Arabella Anna LAUGHTON[289] was born between 10 Aug 1838 and 1840 at Upper Canada (Ontario), British North America (Canada).[290],[275],[291] She died having died of marasmus (a wasting disease) of 3 years duration. Her physician was her husband Dr. E. D. Morton on 1 Jan 1911 at Dunlop Street, Barrie, Simcoe Co., Ontario, Canada.[292],[293] She was buried on 4 Jan 1911 at Capt. Laughton's vault, Christ Church, Holland Landing, York Co., Ontario, Canada.[108] She was also known as Aunt Tat.[294] The probate application was made by sons William and Walter. The contents of her estate were to be divided as follows -- one fifth portion of her stocks and cash to each son except Ernest (never mentioned), and: to Emily A. Morton, now Mrs. C. Turner, niece, of Haldon, Melbourne, Australia, a tea set; to William L., son, Ft. William a gold watch; to Walter D., son, Barrie, a silver acorn urn; to Henry H., son & banker, Goderich, Ontario, a four-strand gold chain; to F. George, son, Barrie, Ontario, just the 1/5th share; and to Edward Reginald, son, 4 Pierpoint Rd., London West, England, just the 1/5th share. A 1/5th share was equal to $324.75.[295]

Children of Edward Deane5 Morton and Arabella Anna Laughton were as follows:

  • i. William Laughton6 Morton;[296],[296] born 8 Dec 1863 at Canada West (Ontario), British North America (Canada);[297],[298] died after suffering from a heart condition 2 Dec 1941 at Fort William (Thunder Bay), Ontario, Canada, at age 77;[299] buried 6 Dec 1941 at Barrie Union Cemetery, lot 111, block G, Barrie, Simcoe Co., Ontario, Canada.[274]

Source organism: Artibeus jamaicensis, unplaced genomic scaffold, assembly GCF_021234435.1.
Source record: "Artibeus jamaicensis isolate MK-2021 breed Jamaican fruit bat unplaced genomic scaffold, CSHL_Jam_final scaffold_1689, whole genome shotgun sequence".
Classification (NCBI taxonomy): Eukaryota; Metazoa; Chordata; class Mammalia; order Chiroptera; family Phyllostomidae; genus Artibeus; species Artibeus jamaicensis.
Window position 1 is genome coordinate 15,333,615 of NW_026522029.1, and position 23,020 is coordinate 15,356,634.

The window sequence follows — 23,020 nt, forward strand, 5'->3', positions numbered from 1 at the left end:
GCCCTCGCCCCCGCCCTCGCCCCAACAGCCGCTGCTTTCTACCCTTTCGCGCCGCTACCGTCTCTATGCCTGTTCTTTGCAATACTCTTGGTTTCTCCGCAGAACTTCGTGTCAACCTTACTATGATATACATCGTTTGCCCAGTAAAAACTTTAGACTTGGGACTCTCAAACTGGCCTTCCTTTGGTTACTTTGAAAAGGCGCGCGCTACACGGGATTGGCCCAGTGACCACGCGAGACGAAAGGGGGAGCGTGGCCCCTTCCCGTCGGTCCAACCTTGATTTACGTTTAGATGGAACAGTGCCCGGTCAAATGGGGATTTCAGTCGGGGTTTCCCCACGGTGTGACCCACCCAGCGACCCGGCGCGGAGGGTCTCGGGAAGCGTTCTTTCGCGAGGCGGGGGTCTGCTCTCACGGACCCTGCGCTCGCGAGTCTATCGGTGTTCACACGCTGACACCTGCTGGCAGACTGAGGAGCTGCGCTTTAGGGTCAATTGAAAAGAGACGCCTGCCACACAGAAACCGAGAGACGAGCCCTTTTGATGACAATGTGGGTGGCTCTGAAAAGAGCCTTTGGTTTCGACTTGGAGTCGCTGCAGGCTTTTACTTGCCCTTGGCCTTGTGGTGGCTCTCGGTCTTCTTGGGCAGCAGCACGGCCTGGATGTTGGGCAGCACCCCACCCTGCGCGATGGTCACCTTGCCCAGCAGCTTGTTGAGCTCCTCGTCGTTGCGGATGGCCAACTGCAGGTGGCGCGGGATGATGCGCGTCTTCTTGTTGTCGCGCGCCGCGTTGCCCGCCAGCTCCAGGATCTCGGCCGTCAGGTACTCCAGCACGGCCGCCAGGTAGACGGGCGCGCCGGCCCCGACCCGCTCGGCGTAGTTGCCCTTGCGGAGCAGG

He was graduated at Toronto, York Co., Ontario, Canada; in Law.[299] He lived circa 1891 at Fort William (Thunder Bay), Ontario, Canada; having moved from Toronto.[300] William recieved five houses on Sheridan Ave., Toronto, from his uncle George's estate upon his death in 1895.[198] William joined the Court of Revision of Fort William around 1910.[301] William was an executor of his mother's will, and was to receive a gold watch and 1/5 share of the estate in 1911.[295] In correspondance, as late as 1918, William was still communicating to the court regarding his mother's will. He stated Walter was handling the money. The judge ordered him to make account, but the Arabella's probate file contains nothing further to the story. His address was recorded as Sault Saint Marie.[302]

  • 17. ii. Francis George Morton, born 25 Jun 1865 at Barrie, Simcoe Co., Ontario, Canada; married Emma Ellen (Emel) Foster.

  • 18. iii. Dr Edward Reginald Morton, born circa 1868 at Ontario, Canada.

  • iv. Ernest James Otivay Morton;[303],[303] born 7 Jun 1871 at Barrie, Simcoe Co., Ontario, Canada;[304],[305] died 1953;[306] buried 2 Mar 1953 at Barrie Union Cemetery, lot 172, block C, Barrie, Simcoe Co., Ontario, Canada.[307]